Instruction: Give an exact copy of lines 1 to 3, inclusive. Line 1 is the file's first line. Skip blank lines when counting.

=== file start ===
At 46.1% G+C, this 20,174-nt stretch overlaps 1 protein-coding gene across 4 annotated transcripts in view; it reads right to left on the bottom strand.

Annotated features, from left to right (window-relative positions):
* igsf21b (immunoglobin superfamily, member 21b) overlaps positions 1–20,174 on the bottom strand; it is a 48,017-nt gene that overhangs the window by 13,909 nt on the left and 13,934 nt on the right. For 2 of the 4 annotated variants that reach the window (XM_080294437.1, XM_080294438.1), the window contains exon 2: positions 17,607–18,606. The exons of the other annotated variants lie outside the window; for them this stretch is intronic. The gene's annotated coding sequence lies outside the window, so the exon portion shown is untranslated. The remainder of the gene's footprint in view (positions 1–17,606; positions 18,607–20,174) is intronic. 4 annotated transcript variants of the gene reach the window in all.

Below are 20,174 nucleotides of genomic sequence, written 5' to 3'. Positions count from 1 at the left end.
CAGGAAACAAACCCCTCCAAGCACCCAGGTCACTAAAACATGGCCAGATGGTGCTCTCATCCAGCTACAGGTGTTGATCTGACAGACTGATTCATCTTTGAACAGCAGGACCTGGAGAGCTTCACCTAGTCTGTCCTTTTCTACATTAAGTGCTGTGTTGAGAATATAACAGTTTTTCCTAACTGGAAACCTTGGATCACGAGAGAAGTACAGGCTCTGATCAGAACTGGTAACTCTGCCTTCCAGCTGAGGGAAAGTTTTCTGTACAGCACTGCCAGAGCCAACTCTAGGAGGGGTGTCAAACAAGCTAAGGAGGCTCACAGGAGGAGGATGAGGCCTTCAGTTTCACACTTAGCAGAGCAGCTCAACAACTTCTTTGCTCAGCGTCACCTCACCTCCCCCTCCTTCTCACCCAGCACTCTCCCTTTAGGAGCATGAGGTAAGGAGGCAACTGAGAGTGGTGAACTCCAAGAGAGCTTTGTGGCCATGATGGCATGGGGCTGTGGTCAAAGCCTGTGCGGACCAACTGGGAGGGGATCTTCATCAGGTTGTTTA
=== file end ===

At 46.1% G+C, this 20,174-nt stretch overlaps 1 protein-coding gene across 4 annotated transcripts in view; it reads right to left on the bottom strand.

Annotated features, from left to right (window-relative positions):
* igsf21b (immunoglobin superfamily, member 21b) overlaps positions 1–20,174 on the bottom strand; it is a 48,017-nt gene that overhangs the window by 13,909 nt on the left and 13,934 nt on the right. For 2 of the 4 annotated variants that reach the window (XM_080294437.1, XM_080294438.1), the window contains exon 2: positions 17,607–18,606. The exons of the other annotated variants lie outside the window; for them this stretch is intronic. The gene's annotated coding sequence lies outside the window, so the exon portion shown is untranslated. The remainder of the gene's footprint in view (positions 1–17,606; positions 18,607–20,174) is intronic. 4 annotated transcript variants of the gene reach the window in all.